The Book That Made Me: Philip Reeve 16/10/19
The River Singers
Publisher: Oxford University Press
Sylvan the water vole is desperate to explore the world outside his burrow and the time has finally come. His protective mother leads her children around her territory but while Sylvan is ready to dive in head first, his brother and sisters are not so sure. Despite its lush plants and cool waters the outside world is a frightening place full of predators and enemies and learning to navigate its dangers takes time and experience. But when their mother is suddenly taken by a terrifying unfamiliar beast it is up to the children must fend for themselves, and with a hunter on the loose their only hope is to leave their home behind and set out to find the mysterious ‘wetted land’. Sylvan must trust in the great river to guide his family to safety, but even the river that once offered so much security is changing and the river singers must listen to its warning.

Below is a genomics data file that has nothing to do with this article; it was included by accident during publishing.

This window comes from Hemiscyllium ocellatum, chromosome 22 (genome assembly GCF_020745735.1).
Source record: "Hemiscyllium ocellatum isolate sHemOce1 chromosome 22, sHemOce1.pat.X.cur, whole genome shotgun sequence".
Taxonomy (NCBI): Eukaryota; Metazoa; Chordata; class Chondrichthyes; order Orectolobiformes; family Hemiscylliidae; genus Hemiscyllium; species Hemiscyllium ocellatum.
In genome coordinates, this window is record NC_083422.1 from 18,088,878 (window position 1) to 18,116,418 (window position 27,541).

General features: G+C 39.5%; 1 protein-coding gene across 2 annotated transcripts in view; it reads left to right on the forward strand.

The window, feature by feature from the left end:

A traditional animal story that is honest about the heart-breaking hierarchy that organises the natural world, this adventure is more in line with Watership Down than the current trend for pitching an animal’s plight in a human world. The neat scale of the riverbank keeps this fresh and unique, with interesting information about the way the animals recognise their own territories. It could open young minds to the microcosm of activity in our own English countryside and there is plenty of danger and action to keep up the pace. For rather small animals the water voles put up quite a fight, and for a rather short book The River Singers is quite a journey.